- They seem to be everywhere. You can find colorful bikes at practically every street corner in uptown and across Charlotte. Some say it's too much, but others argue it's creating a healthier, more accessible city. It's all part of a year-long pilot program to make the Queen City more bike friendly. There are hundreds of them. In fact, with four different bike-sharing companies - each with a max capacity of 500 - there could be up to 2,000 colorful bikes spread around the city.
- It looked like a ball of fire on the side of Interstate 77 southbound in Rock Hill Thursday evening. It’s hard to believe that it was somebody's car. The woman barely made it out alive. "The car was completely burned out. There was nothing flammable left," said Irvin Plowden Sr. His wife, Jean, was in the car. It was their 59th wedding anniversary. "We've lived together as husband and wife for 59 years and I wish it could be another 59."
- Police say two people robbed the Winter Wonderland outdoor skating rink at gunpoint on New Year’s Eve, getting away with $5,000. Charlotte Mecklenburg Police say they’re still looking for the people who did it. Thankfully, the employee who was there at the time was not hurt. "I just can't believe they would do that during this season. That's not what it's about. This is supposed to be a fun happy place for the kids. It's about family time.
(2/2) The woman called 911 and said she was being assaulted, per the SBI. She appeared to have injuries to her face and told officers that Hilton was armed. Officers found Hilton upstairs lying on the bed. The SBI says the officers gave Hilton commands before shooting him.
#BREAKING: Names released from Saturday night police shooting in Huntersville. The State Bureau of Investigation says Huntersville Police officers John Allen and Travis Watts shot and killed 42 y/o Joseph Hilton in his home on Gilead Hill Ct. (1/2)
Muck Rack makes it simple to find people, tweets, or articles that mention any name, keyword, company, hashtag etc. We've compiled this guide to help you make the most of your search.
Selecting a term
Start searching tweets, articles from media outlets, articles mentioned in tweets, journalists'
names, titles and bios with some suggested searches:
Companies or Topics (e.g. iPhone, Microsoft)
Phrases (e.g. "cloud computing") — use quotes to keep the terms together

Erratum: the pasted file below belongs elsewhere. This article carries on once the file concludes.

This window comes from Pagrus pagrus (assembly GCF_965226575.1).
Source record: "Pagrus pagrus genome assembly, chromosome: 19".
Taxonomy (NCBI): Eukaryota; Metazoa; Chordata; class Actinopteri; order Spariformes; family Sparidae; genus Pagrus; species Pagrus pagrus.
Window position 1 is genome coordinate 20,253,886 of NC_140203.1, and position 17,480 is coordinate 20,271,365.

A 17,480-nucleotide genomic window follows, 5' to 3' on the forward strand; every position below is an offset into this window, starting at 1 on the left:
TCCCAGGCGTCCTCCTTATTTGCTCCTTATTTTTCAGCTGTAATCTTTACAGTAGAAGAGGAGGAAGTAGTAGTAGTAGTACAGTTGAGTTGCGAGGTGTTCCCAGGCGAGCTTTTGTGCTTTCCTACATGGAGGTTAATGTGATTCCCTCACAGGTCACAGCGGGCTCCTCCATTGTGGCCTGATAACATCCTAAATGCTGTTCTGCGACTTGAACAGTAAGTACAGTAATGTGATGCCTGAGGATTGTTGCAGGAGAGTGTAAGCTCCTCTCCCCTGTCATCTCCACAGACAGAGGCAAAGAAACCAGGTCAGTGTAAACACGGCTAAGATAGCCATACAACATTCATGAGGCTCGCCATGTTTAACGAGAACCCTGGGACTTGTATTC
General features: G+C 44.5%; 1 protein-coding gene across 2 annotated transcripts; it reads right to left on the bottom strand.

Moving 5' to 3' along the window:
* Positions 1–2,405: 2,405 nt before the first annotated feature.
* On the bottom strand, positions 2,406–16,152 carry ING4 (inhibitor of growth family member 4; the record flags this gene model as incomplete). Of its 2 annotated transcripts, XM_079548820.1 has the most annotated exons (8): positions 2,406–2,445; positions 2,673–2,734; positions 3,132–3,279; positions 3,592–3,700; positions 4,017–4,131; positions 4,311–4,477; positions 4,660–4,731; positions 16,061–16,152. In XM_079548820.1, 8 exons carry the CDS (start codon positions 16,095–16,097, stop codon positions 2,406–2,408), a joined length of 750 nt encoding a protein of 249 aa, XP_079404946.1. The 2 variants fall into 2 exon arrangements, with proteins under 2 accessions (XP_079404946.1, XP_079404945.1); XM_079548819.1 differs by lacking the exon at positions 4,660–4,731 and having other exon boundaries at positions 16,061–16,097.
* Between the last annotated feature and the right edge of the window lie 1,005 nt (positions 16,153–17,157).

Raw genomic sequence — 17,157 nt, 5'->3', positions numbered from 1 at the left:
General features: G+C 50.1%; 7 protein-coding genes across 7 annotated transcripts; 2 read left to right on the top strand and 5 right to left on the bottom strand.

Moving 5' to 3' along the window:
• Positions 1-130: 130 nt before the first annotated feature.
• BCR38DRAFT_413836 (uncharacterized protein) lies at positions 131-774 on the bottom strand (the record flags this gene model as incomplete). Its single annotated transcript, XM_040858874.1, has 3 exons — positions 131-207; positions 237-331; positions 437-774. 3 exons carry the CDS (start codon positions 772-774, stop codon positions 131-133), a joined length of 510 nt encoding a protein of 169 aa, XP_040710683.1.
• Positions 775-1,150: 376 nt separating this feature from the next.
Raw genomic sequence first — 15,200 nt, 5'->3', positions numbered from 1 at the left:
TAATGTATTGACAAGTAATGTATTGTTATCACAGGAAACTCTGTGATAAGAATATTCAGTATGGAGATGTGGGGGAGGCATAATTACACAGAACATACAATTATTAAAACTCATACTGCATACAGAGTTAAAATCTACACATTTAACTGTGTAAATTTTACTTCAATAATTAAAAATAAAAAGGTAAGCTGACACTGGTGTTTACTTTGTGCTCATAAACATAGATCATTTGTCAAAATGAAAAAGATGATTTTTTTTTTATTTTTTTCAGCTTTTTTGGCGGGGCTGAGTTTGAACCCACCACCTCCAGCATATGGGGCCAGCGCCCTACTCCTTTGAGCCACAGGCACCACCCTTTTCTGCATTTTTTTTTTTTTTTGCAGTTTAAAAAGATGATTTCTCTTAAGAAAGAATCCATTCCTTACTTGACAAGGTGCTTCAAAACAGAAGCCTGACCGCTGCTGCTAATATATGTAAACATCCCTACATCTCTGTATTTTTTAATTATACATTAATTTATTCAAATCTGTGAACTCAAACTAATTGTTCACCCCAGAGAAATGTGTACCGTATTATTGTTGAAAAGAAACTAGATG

Twitter handles (e.g. @username) — returns those who have mentioned or replied to
Names (e.g. "David Pogue")
Hashtags (e.g. #sxsw, #london2012)
Bio details (e.g. vegan, Olympics, father)
Muck Rack's Advanced Search allows for many boolean operators.
Find results that mention multiple specified terms, use AND or
+. For example, ensure each result contains both Elon Musk and Mark Zuckerberg by
searching Musk AND Zuckerberg or Musk + Zuckerberg.
Use the operators OR or , to broaden your search when you'd like either of
multiple terms to appear in results. (This is the default behavior of our search when no operators
are used). For example, results will contain either cake or cookie by searching cake OR cookie or cake,cookie
Use NOT or - to subtract results from your search. For
example, searching Disney will yield results about the Walt Disney Company as well as Walt Disney
World Resort. To exclude mentions of Disney World, search for Disney -World or Disney
When using one of these operators with a phrase, enclose it in quotation marks. For example, you can
find results about smartphones excluding Apple's iPhone 4S by searching smartphone -"iPhone
Exact case matching or punctuation
If you're searching for a brand name or keyword that relies on specific punctuation marks or capitalization, you can
find results that match your exact query by adding matchcase: before the keyword you're searching for, like matchcase:E*TRADE .
Use parentheses to separate multiple
boolean phrases. For example, to find journalists talking about having fun in Disney World or
Disneyland, search for ("disney world" OR disneyland) AND fun.
An asterisk can be used to search for any variation of a root word truncated by the asterisk. For example, searching for admin* will return results for administrator, administration, administer, administered, etc.
A near operator is an AND operator where you can control the distance between the words. You can vary the distance the near operation uses by adding a forward slash and number (between 0-99) such as strawberries NEAR/10 "whipped cream", which means the strawberries must exist within 10 words of "whipped cream".